Rotor Manufacturing Process for Electric Motors

authorIcon By Stéphane Melançon on July 21, 2023 topicIcon Batteries & EVs

The goal of every electric vehicle manufacturer is to make electric motors more efficient, which means spending less energy for motion and designing smaller batteries with optimal thermal management.

When it comes to transferring power from the batteries to the wheels of an electric vehicle, the rotor is one of the key elements. Its manufacturing process can be optimized in several ways for a more efficient e-motor.

The rotor manufacturing process can be divided into 6 steps:

  1. Design and Prototype
  2. Lamination
  3. Magnets or Conductor Bars Insertion
  4. Machining and Laser Marking
  5. Shaft Laser Cleaning and Press Fitting
  6. Impregnation and Balancing

1. Design and Prototype

The rotor’s design depends on the materials used and the engineering requirements. In induction motors, for example, the rotor generates a magnetic field with the stator. For this reason, magnetic materials such as cobalt, nickel, and iron are used. The cost, strength, and availability of these materials strongly influence the design.

These requirements and challenges are addressed during the design and prototype phase. Take for example the integration of magnets inside the rotor (interior permanent magnets). The design of the rotor’s laminations needs to take into consideration that some space is required for the magnets and that the magnetic field path needs to be optimized.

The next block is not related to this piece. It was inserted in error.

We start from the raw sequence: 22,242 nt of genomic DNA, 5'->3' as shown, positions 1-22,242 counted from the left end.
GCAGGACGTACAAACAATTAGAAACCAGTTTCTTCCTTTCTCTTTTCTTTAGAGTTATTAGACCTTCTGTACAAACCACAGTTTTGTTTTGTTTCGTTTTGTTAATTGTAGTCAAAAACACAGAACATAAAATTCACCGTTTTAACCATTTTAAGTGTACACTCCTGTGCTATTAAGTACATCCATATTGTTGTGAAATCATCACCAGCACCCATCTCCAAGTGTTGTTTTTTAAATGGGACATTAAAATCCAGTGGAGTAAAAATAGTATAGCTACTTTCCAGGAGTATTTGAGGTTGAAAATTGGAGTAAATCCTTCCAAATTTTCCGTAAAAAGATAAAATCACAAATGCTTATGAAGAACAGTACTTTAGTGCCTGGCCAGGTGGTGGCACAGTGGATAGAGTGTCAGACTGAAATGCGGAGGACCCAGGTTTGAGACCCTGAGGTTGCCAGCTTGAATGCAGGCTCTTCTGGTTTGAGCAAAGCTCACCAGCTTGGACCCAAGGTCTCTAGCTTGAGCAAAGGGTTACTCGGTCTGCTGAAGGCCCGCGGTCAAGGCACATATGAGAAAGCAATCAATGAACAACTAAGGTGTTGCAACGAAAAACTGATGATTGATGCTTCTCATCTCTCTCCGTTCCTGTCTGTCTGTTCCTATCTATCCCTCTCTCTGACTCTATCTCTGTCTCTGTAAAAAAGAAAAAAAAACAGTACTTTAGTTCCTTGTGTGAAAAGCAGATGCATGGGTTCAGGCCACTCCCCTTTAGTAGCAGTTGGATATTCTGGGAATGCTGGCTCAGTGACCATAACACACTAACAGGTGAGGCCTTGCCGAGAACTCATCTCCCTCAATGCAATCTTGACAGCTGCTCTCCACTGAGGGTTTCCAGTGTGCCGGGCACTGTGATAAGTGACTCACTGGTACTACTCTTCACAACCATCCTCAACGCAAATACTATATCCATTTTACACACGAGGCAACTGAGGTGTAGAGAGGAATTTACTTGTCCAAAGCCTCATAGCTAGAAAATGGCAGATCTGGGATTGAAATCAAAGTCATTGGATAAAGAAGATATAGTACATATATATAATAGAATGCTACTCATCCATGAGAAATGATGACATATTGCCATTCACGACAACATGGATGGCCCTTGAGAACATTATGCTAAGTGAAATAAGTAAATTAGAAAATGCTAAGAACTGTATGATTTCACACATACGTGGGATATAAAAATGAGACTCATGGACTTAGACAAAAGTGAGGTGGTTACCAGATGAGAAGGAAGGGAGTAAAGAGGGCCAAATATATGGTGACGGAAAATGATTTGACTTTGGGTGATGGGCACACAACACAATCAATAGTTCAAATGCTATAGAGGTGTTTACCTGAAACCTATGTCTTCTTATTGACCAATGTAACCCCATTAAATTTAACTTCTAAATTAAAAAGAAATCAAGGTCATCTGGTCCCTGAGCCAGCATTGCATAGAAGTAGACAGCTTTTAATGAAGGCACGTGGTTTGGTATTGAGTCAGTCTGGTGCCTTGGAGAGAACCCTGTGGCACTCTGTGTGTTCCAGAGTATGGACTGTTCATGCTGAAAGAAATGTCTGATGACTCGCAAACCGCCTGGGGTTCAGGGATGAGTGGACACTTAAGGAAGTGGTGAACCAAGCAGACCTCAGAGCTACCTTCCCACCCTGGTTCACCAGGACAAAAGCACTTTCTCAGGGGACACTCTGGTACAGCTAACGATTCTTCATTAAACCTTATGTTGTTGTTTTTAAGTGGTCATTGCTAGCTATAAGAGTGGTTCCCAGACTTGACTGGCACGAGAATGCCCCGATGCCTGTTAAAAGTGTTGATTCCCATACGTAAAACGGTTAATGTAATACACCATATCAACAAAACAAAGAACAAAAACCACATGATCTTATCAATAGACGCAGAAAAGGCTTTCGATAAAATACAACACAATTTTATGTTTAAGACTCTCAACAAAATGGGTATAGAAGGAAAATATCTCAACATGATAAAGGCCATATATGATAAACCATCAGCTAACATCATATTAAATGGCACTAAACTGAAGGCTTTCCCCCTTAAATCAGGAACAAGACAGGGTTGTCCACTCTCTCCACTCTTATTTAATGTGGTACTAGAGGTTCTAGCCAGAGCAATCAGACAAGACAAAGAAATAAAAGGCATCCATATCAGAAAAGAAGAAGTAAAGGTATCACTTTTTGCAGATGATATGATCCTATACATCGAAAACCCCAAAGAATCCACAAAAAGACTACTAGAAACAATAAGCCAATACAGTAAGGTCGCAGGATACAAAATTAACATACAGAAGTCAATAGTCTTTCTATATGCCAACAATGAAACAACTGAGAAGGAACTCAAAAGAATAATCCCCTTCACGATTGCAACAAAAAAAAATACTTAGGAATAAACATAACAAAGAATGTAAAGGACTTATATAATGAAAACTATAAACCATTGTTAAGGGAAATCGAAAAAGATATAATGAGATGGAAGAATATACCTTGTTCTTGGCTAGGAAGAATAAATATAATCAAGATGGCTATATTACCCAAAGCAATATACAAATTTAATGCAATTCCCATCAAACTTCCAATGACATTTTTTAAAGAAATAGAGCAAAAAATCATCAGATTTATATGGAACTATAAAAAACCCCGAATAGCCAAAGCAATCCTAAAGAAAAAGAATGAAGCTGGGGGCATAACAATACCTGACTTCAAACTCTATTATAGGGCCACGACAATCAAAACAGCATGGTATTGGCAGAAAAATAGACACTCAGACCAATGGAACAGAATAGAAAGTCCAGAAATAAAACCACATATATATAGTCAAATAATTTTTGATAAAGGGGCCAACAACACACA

Once the design is complete and the prototype is assembled, it is placed on a test bench. This equipment measures performance indicators such as torque curve, rpm per volt, resistance, and impedance levels to ensure that they meet requirements expected of an AC motor (alternating current). The rotor’s balance is also checked as if it were a final inspection before e-motor assembly (more on this step in Impregnation and Balancing).

Here is an example of a rotor bench test that can be used for prototypes and final products.


2. Lamination


An automated rotor and stator stamping machine.

The rotor’s core is made of hundreds of small slices of metallic material called laminations. Each is stamped or punched and then thinly coated (a few microns) to protect from corrosion and provide better insulation.

This production process called lamination begins when all laminations are stacked one above the other and then stamped to create the rotor’s core with the help of a hydraulic stamping press. This manufacturing method is essential to build an efficient rotor: laminations reduce eddy current inside the rotor while increasing the rotor’s strength and improving its balance.

3. Magnets or Conductor Bars Insertion

The rotor contributes to generating a magnetic field along with the stator. To do so, magnetic elements are installed in the rotor. Those can be magnets, conductor bars, or copper windings.

The most common approach in recent electric vehicles is to use interior permanent magnets (IPM) inside the laminations. This type of rotor can run at a higher rpm without raising the centrifugal force, is further away from heat sources, and generates a more concentrated magnetic field for better performance. On high performance electric motors, a carbon wrap is installed around the rotor to improve its strength and increase the maximum rpm and power.

In the following video, you can see magnets inside a rotor’s core.


Conductor bars inserted on the outside of the rotor’s core assembly.

Conductor bars are installed on the outside of the rotor, in the spaces left in the lamination design. They can be installed manually or using automated insertion equipment.